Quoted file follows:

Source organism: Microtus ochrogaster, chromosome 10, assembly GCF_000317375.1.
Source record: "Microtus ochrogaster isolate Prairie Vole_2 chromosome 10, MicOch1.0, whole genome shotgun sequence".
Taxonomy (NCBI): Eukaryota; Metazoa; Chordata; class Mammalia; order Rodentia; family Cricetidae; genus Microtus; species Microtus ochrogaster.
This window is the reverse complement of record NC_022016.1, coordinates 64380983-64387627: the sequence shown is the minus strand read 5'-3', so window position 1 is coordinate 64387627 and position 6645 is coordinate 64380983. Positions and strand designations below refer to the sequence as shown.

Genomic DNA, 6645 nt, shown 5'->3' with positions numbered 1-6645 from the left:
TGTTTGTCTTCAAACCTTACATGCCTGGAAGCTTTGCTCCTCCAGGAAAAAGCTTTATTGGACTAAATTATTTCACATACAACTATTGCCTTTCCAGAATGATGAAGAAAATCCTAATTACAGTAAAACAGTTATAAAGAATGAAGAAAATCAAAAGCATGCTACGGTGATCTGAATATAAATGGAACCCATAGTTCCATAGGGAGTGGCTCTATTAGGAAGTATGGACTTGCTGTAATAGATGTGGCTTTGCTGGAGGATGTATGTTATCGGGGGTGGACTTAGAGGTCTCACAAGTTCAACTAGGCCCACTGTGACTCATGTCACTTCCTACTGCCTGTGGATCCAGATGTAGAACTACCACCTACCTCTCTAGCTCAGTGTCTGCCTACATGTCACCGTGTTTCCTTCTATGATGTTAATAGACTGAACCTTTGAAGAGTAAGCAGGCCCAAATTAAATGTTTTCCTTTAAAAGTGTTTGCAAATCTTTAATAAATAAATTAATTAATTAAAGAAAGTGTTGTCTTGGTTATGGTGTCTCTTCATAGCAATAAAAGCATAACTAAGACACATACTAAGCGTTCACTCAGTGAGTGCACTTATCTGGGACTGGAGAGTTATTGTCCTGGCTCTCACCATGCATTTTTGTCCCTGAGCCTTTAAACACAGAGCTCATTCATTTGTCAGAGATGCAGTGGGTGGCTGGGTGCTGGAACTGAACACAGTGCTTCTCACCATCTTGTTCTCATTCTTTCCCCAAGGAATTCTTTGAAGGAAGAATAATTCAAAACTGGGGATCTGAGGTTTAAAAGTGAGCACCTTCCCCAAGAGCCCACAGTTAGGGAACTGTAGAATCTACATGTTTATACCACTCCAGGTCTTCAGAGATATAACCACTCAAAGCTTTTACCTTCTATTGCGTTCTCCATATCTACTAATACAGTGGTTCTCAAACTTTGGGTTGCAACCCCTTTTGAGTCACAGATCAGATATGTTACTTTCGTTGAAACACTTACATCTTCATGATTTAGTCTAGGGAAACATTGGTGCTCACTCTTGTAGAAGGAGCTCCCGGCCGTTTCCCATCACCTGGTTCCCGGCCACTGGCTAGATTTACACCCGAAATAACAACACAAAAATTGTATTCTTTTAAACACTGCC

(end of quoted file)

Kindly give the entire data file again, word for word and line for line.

Source organism: Microtus ochrogaster, chromosome 10, assembly GCF_000317375.1.
Source record: "Microtus ochrogaster isolate Prairie Vole_2 chromosome 10, MicOch1.0, whole genome shotgun sequence".
Taxonomy (NCBI): Eukaryota; Metazoa; Chordata; class Mammalia; order Rodentia; family Cricetidae; genus Microtus; species Microtus ochrogaster.
This window is the reverse complement of record NC_022016.1, coordinates 64380983-64387627: the sequence shown is the minus strand read 5'-3', so window position 1 is coordinate 64387627 and position 6645 is coordinate 64380983. Positions and strand designations below refer to the sequence as shown.

Genomic DNA, 6645 nt, shown 5'->3' with positions numbered 1-6645 from the left:
TGTTTGTCTTCAAACCTTACATGCCTGGAAGCTTTGCTCCTCCAGGAAAAAGCTTTATTGGACTAAATTATTTCACATACAACTATTGCCTTTCCAGAATGATGAAGAAAATCCTAATTACAGTAAAACAGTTATAAAGAATGAAGAAAATCAAAAGCATGCTACGGTGATCTGAATATAAATGGAACCCATAGTTCCATAGGGAGTGGCTCTATTAGGAAGTATGGACTTGCTGTAATAGATGTGGCTTTGCTGGAGGATGTATGTTATCGGGGGTGGACTTAGAGGTCTCACAAGTTCAACTAGGCCCACTGTGACTCATGTCACTTCCTACTGCCTGTGGATCCAGATGTAGAACTACCACCTACCTCTCTAGCTCAGTGTCTGCCTACATGTCACCGTGTTTCCTTCTATGATGTTAATAGACTGAACCTTTGAAGAGTAAGCAGGCCCAAATTAAATGTTTTCCTTTAAAAGTGTTTGCAAATCTTTAATAAATAAATTAATTAATTAAAGAAAGTGTTGTCTTGGTTATGGTGTCTCTTCATAGCAATAAAAGCATAACTAAGACACATACTAAGCGTTCACTCAGTGAGTGCACTTATCTGGGACTGGAGAGTTATTGTCCTGGCTCTCACCATGCATTTTTGTCCCTGAGCCTTTAAACACAGAGCTCATTCATTTGTCAGAGATGCAGTGGGTGGCTGGGTGCTGGAACTGAACACAGTGCTTCTCACCATCTTGTTCTCATTCTTTCCCCAAGGAATTCTTTGAAGGAAGAATAATTCAAAACTGGGGATCTGAGGTTTAAAAGTGAGCACCTTCCCCAAGAGCCCACAGTTAGGGAACTGTAGAATCTACATGTTTATACCACTCCAGGTCTTCAGAGATATAACCACTCAAAGCTTTTACCTTCTATTGCGTTCTCCATATCTACTAATACAGTGGTTCTCAAACTTTGGGTTGCAACCCCTTTTGAGTCACAGATCAGATATGTTACTTTCGTTGAAACACTTACATCTTCATGATTTAGTCTAGGGAAACATTGGTGCTCACTCTTGTAGAAGGAGCTCCCGGCCGTTTCCCATCACCTGGTTCCCGGCCACTGGCTAGATTTACACCCGAAATAACAACACAAAAATTGTATTCTTTTAAACACTGCC